In terms of technology, the best is actually the old school magnet based sensors as they simply get the pulse each revolution. Obviously the downside with them is the need for a magnet.

With the accelerometer or power phase based ones you’re either going to reach a hard limit or the numbers aren’t likely to be reliable past a certain point. To be honest, I just wouldn’t worry about it. Although some of us like to see the numbers going up on these drills, the numbers don’t really matter. It’s all about the smoothness. And in reality anything that can go up to around 130/140 is ample for 99% of the riding you’ll do.

1 Like

I wonder if there’s a good rain maker review of very high cadence. He was testing up to about 150 in article I read which wouldn’t work for us (170-250).

We could just pedal slower I guess :crazy_face:

Yeah but the high cadence drills are more about training your nm system. The idea is that as your nm control gets better, you turn the muscles in and of more efficiently - so you get more actual power output, per unit of effort that you’re putting in.

The smoothness is obviously important, but it’s a slightly separate goal to absolute Max cadence. Like your 1 rep dead lift vs 12 reps are targeting different things.

But… If you can be smooth at 240…:wink:

But agreed. You don’t actually need to see the numbers to know if you’re doing well today. It does tick the reptile part of my brain though.

1 Like

Yeah but the point is the “feel” is actually the most important indicator as it’s a smooth stroke that is the ultimate goal not actually the max rpms as a smooth stroke will be more efficient than bouncing, wobbling etc. The high cadence is just a way to expose/amplify any inefficiency as your NM system will effectively learn the path of least resistance. So just keep trying to pedal faster until you feel on the edge of being smooth and in control.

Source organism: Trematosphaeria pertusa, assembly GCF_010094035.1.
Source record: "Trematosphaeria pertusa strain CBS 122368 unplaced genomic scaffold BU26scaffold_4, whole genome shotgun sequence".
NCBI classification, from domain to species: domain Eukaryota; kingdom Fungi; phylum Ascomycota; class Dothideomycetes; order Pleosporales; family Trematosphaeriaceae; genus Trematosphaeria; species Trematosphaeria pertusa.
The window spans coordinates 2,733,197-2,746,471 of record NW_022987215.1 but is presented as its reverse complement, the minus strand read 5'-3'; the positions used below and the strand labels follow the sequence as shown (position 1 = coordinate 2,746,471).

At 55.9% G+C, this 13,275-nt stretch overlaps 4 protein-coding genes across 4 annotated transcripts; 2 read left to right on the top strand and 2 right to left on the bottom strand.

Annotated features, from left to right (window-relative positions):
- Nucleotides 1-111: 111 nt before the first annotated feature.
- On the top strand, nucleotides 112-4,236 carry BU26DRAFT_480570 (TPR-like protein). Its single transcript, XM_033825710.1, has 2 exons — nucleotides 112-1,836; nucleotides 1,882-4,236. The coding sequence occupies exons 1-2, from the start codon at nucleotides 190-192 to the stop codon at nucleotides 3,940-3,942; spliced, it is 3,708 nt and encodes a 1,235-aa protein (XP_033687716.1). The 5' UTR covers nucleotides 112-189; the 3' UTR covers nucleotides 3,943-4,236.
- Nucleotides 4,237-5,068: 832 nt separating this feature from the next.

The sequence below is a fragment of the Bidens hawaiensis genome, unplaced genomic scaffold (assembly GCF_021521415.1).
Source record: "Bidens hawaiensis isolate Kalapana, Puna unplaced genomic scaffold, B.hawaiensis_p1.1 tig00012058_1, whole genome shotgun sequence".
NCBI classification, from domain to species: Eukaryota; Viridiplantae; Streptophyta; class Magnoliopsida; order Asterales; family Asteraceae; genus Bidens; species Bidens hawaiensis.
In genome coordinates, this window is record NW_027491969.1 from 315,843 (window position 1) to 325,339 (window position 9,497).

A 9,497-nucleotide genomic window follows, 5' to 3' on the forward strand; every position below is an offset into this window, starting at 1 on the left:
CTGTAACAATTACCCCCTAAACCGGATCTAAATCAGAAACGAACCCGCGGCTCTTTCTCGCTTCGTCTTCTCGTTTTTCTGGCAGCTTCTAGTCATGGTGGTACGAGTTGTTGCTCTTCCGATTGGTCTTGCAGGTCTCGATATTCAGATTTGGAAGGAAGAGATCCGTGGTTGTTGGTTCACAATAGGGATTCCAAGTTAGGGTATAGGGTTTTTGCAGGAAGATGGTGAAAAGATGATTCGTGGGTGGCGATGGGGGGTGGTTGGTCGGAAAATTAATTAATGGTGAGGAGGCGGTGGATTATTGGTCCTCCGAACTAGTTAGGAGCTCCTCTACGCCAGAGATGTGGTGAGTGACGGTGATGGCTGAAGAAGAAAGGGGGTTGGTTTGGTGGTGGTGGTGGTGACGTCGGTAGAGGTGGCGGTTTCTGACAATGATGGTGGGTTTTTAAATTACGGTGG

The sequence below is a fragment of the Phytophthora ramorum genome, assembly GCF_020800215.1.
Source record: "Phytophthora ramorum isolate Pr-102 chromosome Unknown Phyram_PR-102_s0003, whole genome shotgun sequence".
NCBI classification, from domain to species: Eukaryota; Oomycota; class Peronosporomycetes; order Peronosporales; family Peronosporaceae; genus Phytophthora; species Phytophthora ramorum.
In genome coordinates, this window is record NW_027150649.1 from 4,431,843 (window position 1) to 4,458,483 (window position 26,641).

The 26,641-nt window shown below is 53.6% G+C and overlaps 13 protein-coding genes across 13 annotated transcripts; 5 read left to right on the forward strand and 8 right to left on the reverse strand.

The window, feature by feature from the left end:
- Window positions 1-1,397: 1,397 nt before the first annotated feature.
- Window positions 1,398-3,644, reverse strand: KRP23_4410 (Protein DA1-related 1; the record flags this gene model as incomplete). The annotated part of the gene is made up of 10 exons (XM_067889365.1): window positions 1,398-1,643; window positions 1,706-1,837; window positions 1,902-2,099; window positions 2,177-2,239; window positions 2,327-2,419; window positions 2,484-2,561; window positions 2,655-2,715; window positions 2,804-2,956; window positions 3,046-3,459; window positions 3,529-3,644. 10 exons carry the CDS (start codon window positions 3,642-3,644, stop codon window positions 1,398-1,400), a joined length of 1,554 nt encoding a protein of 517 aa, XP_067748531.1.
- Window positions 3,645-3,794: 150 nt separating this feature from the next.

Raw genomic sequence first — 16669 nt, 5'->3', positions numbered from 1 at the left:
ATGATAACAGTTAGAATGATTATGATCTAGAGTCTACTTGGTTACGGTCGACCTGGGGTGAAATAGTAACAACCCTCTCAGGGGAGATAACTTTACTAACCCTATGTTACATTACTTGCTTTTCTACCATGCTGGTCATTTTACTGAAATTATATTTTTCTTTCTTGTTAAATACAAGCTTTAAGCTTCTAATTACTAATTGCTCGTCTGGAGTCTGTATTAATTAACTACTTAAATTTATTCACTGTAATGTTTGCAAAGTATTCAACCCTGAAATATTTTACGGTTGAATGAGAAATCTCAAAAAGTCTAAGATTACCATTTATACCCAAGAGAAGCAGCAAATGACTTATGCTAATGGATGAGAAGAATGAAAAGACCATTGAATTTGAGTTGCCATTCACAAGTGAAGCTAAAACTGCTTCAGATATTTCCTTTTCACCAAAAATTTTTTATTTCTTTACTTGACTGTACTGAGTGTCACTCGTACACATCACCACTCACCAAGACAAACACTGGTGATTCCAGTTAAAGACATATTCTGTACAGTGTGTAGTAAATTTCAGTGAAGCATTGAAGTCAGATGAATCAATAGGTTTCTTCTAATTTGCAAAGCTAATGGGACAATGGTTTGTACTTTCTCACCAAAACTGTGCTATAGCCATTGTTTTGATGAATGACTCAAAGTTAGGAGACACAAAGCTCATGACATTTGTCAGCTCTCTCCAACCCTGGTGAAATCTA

Over time you will be able/need to pedal faster as that point will increase.

I guess a more succinct way of saying it is that it’s not about hitting your max rpm, but about pedalling as fast as you can “whilst” staying smooth and in control.


I’ve also been experiencing cadence sensor dropouts, but at around >120rpm when connecting to Sufferfest via BTLE. The strange thing is that I also have it connected to my head unit via ANT+ and that records happily. (Yes, I’ve made sure that Sufferfest is reading from my cadence sensor rather than the trainer).

@pb07 where is your cadence sensor mounted, I was having problems with mine registering cadences below 60rpm when mounted on top of my shoe stuck it to the back of the crank and it now goes down to 30rpm. Could be something similar at high cadences due to how the sensor senses?

@JGreengrass mounted on the crank. I’ve got a separate sensor on my road bike. I haven’t tried to hit ridiculous cadence on the road, might try it this week if a suitable opportunity presents itself. I’ve got the same wahoo cadence sensor on the road bike, but it’s paired with the bolt via Bluetooth so will be interesting to see how it compares. I don’t expect to be pulling 240rpm on the road but >150 should be ok.